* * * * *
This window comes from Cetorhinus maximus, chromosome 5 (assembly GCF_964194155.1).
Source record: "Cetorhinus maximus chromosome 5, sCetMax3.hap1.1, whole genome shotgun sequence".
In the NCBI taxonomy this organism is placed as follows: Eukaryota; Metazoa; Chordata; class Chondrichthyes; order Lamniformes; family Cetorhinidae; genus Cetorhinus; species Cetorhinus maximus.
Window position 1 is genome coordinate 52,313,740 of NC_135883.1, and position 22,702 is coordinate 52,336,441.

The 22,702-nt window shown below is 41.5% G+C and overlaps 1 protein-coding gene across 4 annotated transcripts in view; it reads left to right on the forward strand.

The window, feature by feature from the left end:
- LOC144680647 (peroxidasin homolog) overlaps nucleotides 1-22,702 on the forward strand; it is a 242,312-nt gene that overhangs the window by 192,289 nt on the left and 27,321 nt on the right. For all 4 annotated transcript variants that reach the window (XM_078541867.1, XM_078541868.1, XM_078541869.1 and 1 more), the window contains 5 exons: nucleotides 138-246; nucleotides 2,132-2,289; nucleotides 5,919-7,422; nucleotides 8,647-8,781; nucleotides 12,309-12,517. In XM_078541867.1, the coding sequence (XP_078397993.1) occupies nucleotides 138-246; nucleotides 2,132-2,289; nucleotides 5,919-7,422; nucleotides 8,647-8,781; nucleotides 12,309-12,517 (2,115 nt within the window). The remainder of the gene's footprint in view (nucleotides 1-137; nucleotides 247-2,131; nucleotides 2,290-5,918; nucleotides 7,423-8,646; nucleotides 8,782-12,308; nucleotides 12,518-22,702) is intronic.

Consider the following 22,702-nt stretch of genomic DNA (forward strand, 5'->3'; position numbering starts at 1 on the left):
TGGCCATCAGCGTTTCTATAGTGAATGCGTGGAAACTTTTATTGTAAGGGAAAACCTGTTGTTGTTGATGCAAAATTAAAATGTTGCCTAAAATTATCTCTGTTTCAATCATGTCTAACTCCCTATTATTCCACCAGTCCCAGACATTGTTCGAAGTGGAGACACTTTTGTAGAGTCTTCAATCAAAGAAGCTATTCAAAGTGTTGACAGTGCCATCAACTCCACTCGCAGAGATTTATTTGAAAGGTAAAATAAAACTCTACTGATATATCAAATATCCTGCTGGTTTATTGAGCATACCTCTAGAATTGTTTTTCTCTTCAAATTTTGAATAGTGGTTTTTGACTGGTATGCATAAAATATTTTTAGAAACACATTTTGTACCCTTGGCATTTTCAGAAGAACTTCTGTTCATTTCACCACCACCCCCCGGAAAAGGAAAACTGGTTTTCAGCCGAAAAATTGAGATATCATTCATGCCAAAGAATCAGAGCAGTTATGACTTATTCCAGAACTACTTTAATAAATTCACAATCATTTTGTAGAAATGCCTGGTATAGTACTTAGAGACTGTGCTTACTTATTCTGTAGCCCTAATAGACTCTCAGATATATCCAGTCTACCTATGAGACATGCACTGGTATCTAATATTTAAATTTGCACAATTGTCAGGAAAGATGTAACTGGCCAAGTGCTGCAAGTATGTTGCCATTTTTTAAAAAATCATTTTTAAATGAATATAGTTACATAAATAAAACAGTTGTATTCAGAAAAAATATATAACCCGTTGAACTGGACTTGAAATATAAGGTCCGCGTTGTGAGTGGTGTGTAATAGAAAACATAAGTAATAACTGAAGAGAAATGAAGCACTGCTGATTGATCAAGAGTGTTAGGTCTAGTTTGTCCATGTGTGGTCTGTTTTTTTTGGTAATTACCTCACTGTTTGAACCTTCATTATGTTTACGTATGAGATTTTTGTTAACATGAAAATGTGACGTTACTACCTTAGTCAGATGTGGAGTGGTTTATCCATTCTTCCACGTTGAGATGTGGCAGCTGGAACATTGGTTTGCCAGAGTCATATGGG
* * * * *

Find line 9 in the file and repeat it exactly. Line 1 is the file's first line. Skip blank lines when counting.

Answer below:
TGGCCATCAGCGTTTCTATAGTGAATGCGTGGAAACTTTTATTGTAAGGGAAAACCTGTTGTTGTTGATGCAAAATTAAAATGTTGCCTAAAATTATCTCTGTTTCAATCATGTCTAACTCCCTATTATTCCACCAGTCCCAGACATTGTTCGAAGTGGAGACACTTTTGTAGAGTCTTCAATCAAAGAAGCTATTCAAAGTGTTGACAGTGCCATCAACTCCACTCGCAGAGATTTATTTGAAAGGTAAAATAAAACTCTACTGATATATCAAATATCCTGCTGGTTTATTGAGCATACCTCTAGAATTGTTTTTCTCTTCAAATTTTGAATAGTGGTTTTTGACTGGTATGCATAAAATATTTTTAGAAACACATTTTGTACCCTTGGCATTTTCAGAAGAACTTCTGTTCATTTCACCACCACCCCCCGGAAAAGGAAAACTGGTTTTCAGCCGAAAAATTGAGATATCATTCATGCCAAAGAATCAGAGCAGTTATGACTTATTCCAGAACTACTTTAATAAATTCACAATCATTTTGTAGAAATGCCTGGTATAGTACTTAGAGACTGTGCTTACTTATTCTGTAGCCCTAATAGACTCTCAGATATATCCAGTCTACCTATGAGACATGCACTGGTATCTAATATTTAAATTTGCACAATTGTCAGGAAAGATGTAACTGGCCAAGTGCTGCAAGTATGTTGCCATTTTTTAAAAAATCATTTTTAAATGAATATAGTTACATAAATAAAACAGTTGTATTCAGAAAAAATATATAACCCGTTGAACTGGACTTGAAATATAAGGTCCGCGTTGTGAGTGGTGTGTAATAGAAAACATAAGTAATAACTGAAGAGAAATGAAGCACTGCTGATTGATCAAGAGTGTTAGGTCTAGTTTGTCCATGTGTGGTCTGTTTTTTTTGGTAATTACCTCACTGTTTGAACCTTCATTATGTTTACGTATGAGATTTTTGTTAACATGAAAATGTGACGTTACTACCTTAGTCAGATGTGGAGTGGTTTATCCATTCTTCCACGTTGAGATGTGGCAGCTGGAACATTGGTTTGCCAGAGTCATATGGG